• Improve mental health support for all persons in custody, including online counseling and psychological services, especially when in medical isolation
  • Replace suspended social, educational, work programs and other activities with virtual alternatives
  • Improve access to culturally appropriate support for Aboriginal and Torres Strait Islander and other First Nations people in custody
  • Provide remand prisoners with regular, timely and transparent information on COVID-19, including implemented measures, their reasons and available support
Inside prisons, shutdown restrictions have curtailed important personal visiting and support services. Image: Getty Images

Are we doing enough to protect the mental health of remand prisoners?

The short answer is that it is impossible to say because so far we lack sufficiently detailed, publicly available information on implemented COVID-19 responses and the associated mental health outcomes.

What is clear, however, is that better information sharing is needed to learn for the future.

In Australia, most prisons and other detention centers are administered by states and territories, which provide different levels of information on COVID-19 responses.

For example, correctional departments in New South Wales and Victoria, the most COVID-affected jurisdictions, provide broad information on what is being done to support the mental health of people in custody.

According to their websites, people in custody have increased access to video and phone calls and some extra support during routine 10-14 day quarantine and medical isolation.

In Victoria, quarantined persons have some degree of access to telephone and video calls, books, television, and printed training instructions. Aboriginal liaison officers and specialized psychiatric services regularly check in with people in isolation, but it is not specified how often this happens or whether this involves personal contact.

For people in custody, COVID-19 has limited personal visits on the phone and online. Image: Getty Images

In NSW, legislative changes were made for the early release of low-risk and vulnerable convicted persons in custody. But at the time of writing, no one has been released under this scheme.

Until now, the mental health impact of COVID-19 and associated responses on remand prisoners is still hidden.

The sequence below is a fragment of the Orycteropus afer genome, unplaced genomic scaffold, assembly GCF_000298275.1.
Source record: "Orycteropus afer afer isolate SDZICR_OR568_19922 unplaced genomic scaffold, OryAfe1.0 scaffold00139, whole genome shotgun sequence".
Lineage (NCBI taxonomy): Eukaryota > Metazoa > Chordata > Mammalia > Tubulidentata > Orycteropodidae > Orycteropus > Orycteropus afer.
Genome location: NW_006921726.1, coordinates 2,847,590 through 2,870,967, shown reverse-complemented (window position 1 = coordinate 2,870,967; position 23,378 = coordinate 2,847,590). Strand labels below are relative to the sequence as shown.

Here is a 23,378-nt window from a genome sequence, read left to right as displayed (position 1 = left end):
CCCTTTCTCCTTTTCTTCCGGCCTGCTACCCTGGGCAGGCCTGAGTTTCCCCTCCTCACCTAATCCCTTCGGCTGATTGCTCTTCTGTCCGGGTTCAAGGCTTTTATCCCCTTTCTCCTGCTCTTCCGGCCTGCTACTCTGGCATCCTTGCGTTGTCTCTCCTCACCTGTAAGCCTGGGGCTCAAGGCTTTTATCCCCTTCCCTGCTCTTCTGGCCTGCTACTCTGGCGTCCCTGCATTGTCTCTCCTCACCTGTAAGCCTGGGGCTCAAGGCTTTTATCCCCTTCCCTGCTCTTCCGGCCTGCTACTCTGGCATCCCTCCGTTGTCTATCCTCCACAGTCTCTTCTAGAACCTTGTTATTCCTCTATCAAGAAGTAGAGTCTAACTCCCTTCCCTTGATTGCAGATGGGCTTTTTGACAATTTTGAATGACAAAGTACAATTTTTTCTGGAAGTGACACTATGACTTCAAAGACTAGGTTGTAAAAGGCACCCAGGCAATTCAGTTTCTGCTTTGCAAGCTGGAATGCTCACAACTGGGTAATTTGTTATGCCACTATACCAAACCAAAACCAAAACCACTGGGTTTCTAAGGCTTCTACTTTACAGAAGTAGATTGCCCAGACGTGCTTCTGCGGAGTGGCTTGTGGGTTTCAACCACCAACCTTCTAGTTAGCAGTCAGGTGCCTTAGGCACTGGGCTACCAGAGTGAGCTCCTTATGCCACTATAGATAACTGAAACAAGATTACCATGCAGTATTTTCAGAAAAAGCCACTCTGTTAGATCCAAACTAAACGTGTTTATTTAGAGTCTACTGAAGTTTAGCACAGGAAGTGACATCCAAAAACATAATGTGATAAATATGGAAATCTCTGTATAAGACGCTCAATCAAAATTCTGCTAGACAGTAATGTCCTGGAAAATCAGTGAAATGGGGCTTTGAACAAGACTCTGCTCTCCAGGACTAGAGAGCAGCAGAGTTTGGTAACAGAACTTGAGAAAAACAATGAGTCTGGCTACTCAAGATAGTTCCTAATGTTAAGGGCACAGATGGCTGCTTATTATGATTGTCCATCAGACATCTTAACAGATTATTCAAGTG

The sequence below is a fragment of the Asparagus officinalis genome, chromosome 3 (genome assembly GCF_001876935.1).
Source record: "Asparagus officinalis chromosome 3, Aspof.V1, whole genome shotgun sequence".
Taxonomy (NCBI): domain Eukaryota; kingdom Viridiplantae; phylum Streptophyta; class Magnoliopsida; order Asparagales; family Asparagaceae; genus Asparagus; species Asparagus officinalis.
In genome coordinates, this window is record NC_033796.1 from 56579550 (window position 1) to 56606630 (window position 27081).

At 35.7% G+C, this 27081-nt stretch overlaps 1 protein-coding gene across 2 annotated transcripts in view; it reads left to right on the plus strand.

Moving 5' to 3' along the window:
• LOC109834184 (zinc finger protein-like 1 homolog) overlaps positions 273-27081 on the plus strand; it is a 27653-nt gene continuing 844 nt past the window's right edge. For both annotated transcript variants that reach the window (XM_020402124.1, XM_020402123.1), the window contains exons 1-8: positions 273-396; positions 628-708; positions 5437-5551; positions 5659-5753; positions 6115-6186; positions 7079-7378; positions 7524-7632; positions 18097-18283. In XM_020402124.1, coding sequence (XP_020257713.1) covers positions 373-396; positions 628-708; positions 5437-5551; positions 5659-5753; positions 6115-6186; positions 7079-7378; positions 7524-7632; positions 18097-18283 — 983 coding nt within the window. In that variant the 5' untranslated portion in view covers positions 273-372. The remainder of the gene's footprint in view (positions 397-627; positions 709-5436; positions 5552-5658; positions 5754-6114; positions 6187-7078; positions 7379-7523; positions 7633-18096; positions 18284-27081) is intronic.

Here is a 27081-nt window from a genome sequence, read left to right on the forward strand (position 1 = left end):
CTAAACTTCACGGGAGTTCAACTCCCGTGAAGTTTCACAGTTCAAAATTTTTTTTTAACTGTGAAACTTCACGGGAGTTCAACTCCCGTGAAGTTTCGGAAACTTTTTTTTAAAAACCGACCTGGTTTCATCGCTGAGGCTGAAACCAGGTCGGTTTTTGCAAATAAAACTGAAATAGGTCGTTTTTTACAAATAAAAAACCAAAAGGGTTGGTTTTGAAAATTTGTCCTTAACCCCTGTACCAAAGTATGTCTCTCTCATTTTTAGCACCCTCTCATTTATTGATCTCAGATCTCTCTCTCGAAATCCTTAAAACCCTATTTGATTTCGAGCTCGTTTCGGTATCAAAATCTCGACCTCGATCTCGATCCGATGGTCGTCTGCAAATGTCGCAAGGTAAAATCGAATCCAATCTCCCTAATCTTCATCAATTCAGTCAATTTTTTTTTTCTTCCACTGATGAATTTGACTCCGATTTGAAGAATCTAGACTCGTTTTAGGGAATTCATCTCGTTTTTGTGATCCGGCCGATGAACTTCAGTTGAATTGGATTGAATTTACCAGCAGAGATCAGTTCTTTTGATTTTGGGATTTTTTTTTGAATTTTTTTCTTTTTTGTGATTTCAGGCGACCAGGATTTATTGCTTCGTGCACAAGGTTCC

What more can we do?

We need to improve the timely publication of information on implemented measures, how they were implemented, how long they will remain in place, and aggregated health data for people in Australian prisons. This information is important both for maximizing the effectiveness of COVID-19 responses and for protecting the mental health and human rights of persons in custody now and in future health crises.

We also need to hear directly from people in custody about their experiences with COVID-19 and related lockdowns. We need to know, from their perspective, what interventions were useful, what they found inappropriate, and how to make things better in the future.

Increased collaboration between the legal, health and research sectors to use this data for evaluation, research and ongoing policy development would facilitate effective decision-making.

There is a lack of available information on COVID-19 restrictions in prisons and their impact. Photo: Larry Farr / Unsplash

Finally, the UN Optional Protocol to the Convention against Torture (OPCAT) provides a mechanism for monitoring and protecting the health and human rights of remand prisoners. But despite an official commitment to OPCAT dating back to 2009, Australia recently missed its latest deadline to implement the protocol.

This raises several unanswered questions, including whether – and when – an overall national framework will be developed for those states and territories tasked with implementing COVID-19 responses. More than ever, mechanisms like these are crucial to protecting the mental health and human rights of people in custody.

While the wider societal impact of COVID-19 lockdowns has been highlighted, the impact on people in Australia’s prisons and detention centers remains in the shadows. We need to shed light on that.

The co-authors of this research include Professor Stuart Kinner, Associate Professor Rohan Borschmann, Dr. Lucas Calais-Ferreira and Dr. Jesse Young from the University of Melbourne and the Murdoch Children’s Research Institute; and Associate Professor James Foulds of the University of Otago.

Banner: Getty Images